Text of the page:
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About jmaichel

  • Rank
    Master Poster
  • Birthday 04/10/1978

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  • Location
    Kailua, HI
  • Woodworking Interests
    Furniture, design and maybe one day home building.

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  1. No I have not but I will. Thanks!
  2. I think you would do just fine with the 1000/8000 Combo stone, That is what I use and like. One day I will add Sharpton's but for now that combo stone is does the job. If you like the Veritas Chisels than I would just add one or two more of those. Traditional vs Japanese is a matter of personal opinion. If you have one already I would mess around with that a little more. If you decide you don't like it than you can think about ordering a traditional saw. I would say for now to stay within your $400 budget. The Ohishi combo stone, the DuoSharp, LN Block Plane, and maybe one two more chisels would serve you pretty well for the next few months.
  3. I see your point but I think for just trying to get your feet wet with hand tools a high quality half inch chisel is pretty versatile, at least for the first few months.
  4. As much as I like using hand tools, it would be a lot of grunt work. The setup took some time but its not as bad as it looks. I did you my Jack plane to hit take off some of the really high spots in order for it to fit through the planer.
  5. I think Tom and Derek said it best. I have to agree with Tom that sharpening is probably the most important and most overlooked purchase when getting into hand tools. At first there is very little reason to buy more than one chisel. You would be surprised at much work you can do with a 1/2" chisel. I have a set of 4 Narex chisels and 3 LN chisels. The Narex are fine but are relegated now to misc shop tasks. Most woodworkers I know have at least two sets of chisels anyway. If you went with Narex, I would just go with the set of 4. I prefer the LN's over the LV but they are both very good. I have a LN LA jack plane and though I use it, I wish I had gone a different route when first getting into hand tools. It sounds like you are wanting to learn how to wood work with hand tools and not just supplement your power tool kit. It is also not a bad idea to add a saw to your initial kit. There is more to hand tools besides planing and chiseling. This is what I would start with: Ohishi Combo Sharpening Stone I have this stone and think it is pretty darn good for the price, but a little soft. Side Clamp Honing Guide This is what I started with and I don't think you can spend $8 any better. DuoSharp Stone You have to be able to flatten your sharpening stones. LN No. 60 1/2" Block Plane You can actually do a lot with this little plane LN 1/2" Chisel This will get you started and should keep you right around $400 If you wanted to spend a little more, I would add these two: Veritas Router Plane Veritas Dovetail Saw You could also swap out the LN 1/2" chisel for a set of 4 Narex chisels if you are going to place an order from LV.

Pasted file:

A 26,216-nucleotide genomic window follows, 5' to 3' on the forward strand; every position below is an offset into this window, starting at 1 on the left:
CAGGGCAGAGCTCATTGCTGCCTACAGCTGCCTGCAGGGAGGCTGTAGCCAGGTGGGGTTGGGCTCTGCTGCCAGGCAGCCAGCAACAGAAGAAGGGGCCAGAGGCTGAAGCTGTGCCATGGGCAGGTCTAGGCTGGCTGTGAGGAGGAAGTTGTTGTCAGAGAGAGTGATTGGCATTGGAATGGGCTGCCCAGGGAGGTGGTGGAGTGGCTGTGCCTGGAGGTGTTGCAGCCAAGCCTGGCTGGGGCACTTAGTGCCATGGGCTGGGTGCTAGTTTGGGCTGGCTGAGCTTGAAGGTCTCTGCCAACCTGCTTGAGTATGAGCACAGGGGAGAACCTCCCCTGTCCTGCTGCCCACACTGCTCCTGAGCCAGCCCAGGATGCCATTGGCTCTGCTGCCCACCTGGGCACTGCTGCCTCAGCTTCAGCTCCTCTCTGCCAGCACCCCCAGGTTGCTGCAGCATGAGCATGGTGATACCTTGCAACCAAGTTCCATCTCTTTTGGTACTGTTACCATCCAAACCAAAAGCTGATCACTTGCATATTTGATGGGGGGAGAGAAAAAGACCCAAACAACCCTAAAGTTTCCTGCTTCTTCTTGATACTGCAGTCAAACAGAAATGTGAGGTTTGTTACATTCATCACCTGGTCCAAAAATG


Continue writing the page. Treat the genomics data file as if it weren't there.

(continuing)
6. Not a big update but I did manage to plane one of the five sections on Sunday. This is going to be a long and slow process. Setup took much longer than I thought. I had to use a lot of shims and found myself shimming in between passes. This board is heavy and I had to make sure it was well supported on both the indeed and outfeed. I did get a little bit of snipe but overall I am happy with how it turned out. The picture is the board prior to planing. I hope to get at least one more section planed today if I can find time after work. I did build this bad boy over the weekend.
  7. How long are the boards you are trying to mill? I still think you should use a piece of 3/4" plywood for a sled. Depending on how long you need, I am pretty sure you could find a piece of 3/4" ply that is pretty flat.
  8. You want it to be as close to dead flat as possible. You can also laminate two pieces of 3/4" plywood using glue and screws. I would recommend using a flat surface like a workbench or outfeed table if you have either of those. After glue and screwing together, you will want to add as much weight has you can to laminated pieces help get them as flat as possible. Another option is make a torsion box for a sled. I just think this might be overkill but if you have trouble finding flat plywood this might be your best bet.